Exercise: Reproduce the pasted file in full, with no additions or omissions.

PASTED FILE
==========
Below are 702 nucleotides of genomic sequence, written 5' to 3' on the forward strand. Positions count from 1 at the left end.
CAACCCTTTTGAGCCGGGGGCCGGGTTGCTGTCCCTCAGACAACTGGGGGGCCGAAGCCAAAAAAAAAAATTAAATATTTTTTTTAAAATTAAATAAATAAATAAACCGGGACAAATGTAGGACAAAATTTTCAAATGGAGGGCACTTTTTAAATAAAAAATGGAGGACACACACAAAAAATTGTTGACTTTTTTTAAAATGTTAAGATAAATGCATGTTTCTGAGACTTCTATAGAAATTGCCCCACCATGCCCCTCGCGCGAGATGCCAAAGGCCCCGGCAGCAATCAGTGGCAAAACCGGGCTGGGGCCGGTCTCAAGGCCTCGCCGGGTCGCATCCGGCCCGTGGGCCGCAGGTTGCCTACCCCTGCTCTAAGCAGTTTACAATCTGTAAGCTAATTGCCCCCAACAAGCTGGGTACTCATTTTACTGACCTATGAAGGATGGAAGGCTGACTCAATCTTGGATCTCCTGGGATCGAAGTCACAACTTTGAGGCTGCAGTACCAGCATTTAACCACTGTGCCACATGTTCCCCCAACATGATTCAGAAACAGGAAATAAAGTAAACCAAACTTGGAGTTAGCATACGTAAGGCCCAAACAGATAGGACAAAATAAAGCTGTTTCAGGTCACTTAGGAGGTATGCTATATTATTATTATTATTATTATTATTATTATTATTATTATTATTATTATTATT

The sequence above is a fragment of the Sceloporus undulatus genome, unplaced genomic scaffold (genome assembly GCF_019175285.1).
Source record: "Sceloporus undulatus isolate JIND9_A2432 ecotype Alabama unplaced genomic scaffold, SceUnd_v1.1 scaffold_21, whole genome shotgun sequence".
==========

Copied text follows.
Below are 702 nucleotides of genomic sequence, written 5' to 3' on the forward strand. Positions count from 1 at the left end.
CAACCCTTTTGAGCCGGGGGCCGGGTTGCTGTCCCTCAGACAACTGGGGGGCCGAAGCCAAAAAAAAAAATTAAATATTTTTTTTAAAATTAAATAAATAAATAAACCGGGACAAATGTAGGACAAAATTTTCAAATGGAGGGCACTTTTTAAATAAAAAATGGAGGACACACACAAAAAATTGTTGACTTTTTTTAAAATGTTAAGATAAATGCATGTTTCTGAGACTTCTATAGAAATTGCCCCACCATGCCCCTCGCGCGAGATGCCAAAGGCCCCGGCAGCAATCAGTGGCAAAACCGGGCTGGGGCCGGTCTCAAGGCCTCGCCGGGTCGCATCCGGCCCGTGGGCCGCAGGTTGCCTACCCCTGCTCTAAGCAGTTTACAATCTGTAAGCTAATTGCCCCCAACAAGCTGGGTACTCATTTTACTGACCTATGAAGGATGGAAGGCTGACTCAATCTTGGATCTCCTGGGATCGAAGTCACAACTTTGAGGCTGCAGTACCAGCATTTAACCACTGTGCCACATGTTCCCCCAACATGATTCAGAAACAGGAAATAAAGTAAACCAAACTTGGAGTTAGCATACGTAAGGCCCAAACAGATAGGACAAAATAAAGCTGTTTCAGGTCACTTAGGAGGTATGCTATATTATTATTATTATTATTATTATTATTATTATTATTATTATTATTATTATT

The sequence above is a fragment of the Sceloporus undulatus genome, unplaced genomic scaffold (genome assembly GCF_019175285.1).
Source record: "Sceloporus undulatus isolate JIND9_A2432 ecotype Alabama unplaced genomic scaffold, SceUnd_v1.1 scaffold_21, whole genome shotgun sequence".